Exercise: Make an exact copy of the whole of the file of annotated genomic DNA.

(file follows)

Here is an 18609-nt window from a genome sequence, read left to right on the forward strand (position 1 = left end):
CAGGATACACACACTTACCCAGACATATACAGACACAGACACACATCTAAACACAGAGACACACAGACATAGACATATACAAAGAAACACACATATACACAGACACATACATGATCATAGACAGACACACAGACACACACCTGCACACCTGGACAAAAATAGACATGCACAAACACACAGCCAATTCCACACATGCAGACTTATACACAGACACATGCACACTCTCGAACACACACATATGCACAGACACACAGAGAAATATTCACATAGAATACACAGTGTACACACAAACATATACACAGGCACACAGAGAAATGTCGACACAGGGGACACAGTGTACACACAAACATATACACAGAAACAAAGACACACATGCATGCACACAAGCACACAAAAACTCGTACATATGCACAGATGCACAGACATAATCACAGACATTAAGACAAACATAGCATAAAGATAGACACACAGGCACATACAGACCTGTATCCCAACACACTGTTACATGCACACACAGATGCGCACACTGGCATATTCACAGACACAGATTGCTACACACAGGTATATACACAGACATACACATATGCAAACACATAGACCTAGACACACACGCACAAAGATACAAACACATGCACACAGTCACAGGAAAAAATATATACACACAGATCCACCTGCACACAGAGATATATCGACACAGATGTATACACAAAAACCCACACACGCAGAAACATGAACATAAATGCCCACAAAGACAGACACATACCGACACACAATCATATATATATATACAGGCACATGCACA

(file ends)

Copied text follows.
Here is an 18609-nt window from a genome sequence, read left to right on the forward strand (position 1 = left end):
CAGGATACACACACTTACCCAGACATATACAGACACAGACACACATCTAAACACAGAGACACACAGACATAGACATATACAAAGAAACACACATATACACAGACACATACATGATCATAGACAGACACACAGACACACACCTGCACACCTGGACAAAAATAGACATGCACAAACACACAGCCAATTCCACACATGCAGACTTATACACAGACACATGCACACTCTCGAACACACACATATGCACAGACACACAGAGAAATATTCACATAGAATACACAGTGTACACACAAACATATACACAGGCACACAGAGAAATGTCGACACAGGGGACACAGTGTACACACAAACATATACACAGAAACAAAGACACACATGCATGCACACAAGCACACAAAAACTCGTACATATGCACAGATGCACAGACATAATCACAGACATTAAGACAAACATAGCATAAAGATAGACACACAGGCACATACAGACCTGTATCCCAACACACTGTTACATGCACACACAGATGCGCACACTGGCATATTCACAGACACAGATTGCTACACACAGGTATATACACAGACATACACATATGCAAACACATAGACCTAGACACACACGCACAAAGATACAAACACATGCACACAGTCACAGGAAAAAATATATACACACAGATCCACCTGCACACAGAGATATATCGACACAGATGTATACACAAAAACCCACACACGCAGAAACATGAACATAAATGCCCACAAAGACAGACACATACCGACACACAATCATATATATATATACAGGCACATGCACA